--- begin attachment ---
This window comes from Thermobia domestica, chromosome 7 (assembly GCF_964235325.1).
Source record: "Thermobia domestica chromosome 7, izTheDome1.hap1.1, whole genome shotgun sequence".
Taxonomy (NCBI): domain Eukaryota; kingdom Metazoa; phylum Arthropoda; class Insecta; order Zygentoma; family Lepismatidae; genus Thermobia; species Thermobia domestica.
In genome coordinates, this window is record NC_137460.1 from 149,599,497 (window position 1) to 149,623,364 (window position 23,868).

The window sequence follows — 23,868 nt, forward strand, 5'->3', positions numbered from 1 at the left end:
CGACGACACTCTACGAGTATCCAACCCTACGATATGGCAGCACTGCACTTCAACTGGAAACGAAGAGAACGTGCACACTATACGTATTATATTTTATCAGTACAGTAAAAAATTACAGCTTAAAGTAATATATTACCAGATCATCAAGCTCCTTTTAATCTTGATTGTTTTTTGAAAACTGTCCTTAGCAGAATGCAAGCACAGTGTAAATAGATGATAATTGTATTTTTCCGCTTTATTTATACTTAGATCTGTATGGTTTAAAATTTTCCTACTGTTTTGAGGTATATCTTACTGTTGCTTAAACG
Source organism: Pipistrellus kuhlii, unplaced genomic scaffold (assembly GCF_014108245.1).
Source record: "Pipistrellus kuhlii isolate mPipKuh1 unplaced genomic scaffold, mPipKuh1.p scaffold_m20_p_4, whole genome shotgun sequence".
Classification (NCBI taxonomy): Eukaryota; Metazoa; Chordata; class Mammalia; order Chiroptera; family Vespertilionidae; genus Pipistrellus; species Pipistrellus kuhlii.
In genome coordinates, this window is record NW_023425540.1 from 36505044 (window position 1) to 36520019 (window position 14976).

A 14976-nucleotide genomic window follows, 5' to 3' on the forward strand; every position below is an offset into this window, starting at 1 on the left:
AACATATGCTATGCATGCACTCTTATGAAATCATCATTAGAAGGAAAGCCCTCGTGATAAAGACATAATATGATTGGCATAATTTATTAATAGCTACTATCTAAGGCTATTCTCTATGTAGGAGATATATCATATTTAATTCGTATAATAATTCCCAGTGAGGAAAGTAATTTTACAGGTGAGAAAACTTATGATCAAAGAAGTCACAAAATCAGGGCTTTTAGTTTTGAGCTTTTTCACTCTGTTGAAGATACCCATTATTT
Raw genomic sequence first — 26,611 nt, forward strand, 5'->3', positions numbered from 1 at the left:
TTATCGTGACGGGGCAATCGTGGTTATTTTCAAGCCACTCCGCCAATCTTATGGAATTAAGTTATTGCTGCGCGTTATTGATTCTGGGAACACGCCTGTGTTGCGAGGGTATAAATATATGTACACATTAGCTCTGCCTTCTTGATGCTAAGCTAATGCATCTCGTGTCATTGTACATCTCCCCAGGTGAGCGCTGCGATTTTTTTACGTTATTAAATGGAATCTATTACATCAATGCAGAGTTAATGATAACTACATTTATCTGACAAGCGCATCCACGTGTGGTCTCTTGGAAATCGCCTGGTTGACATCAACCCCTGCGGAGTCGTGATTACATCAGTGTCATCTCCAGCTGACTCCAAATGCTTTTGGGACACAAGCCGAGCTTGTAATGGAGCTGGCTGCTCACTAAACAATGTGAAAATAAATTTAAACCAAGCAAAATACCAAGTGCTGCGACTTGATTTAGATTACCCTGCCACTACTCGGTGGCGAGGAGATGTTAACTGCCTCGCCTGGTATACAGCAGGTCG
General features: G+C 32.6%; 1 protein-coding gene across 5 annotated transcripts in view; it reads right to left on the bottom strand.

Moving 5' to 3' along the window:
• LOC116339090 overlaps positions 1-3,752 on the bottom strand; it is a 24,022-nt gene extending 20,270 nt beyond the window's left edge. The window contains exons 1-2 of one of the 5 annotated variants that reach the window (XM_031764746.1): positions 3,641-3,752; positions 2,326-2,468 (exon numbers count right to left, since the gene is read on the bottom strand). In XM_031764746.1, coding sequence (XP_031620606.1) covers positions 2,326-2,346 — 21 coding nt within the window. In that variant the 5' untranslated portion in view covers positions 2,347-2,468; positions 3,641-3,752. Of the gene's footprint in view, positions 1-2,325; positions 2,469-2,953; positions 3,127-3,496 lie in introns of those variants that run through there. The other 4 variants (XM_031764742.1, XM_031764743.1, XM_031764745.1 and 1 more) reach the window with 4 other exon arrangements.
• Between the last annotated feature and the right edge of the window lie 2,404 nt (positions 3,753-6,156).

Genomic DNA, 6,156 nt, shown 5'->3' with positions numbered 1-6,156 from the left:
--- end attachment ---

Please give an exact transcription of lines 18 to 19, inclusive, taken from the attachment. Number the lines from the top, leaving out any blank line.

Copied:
• Between the last annotated feature and the right edge of the window lie 2,404 nt (positions 3,753-6,156).

Genomic DNA, 6,156 nt, shown 5'->3' with positions numbered 1-6,156 from the left: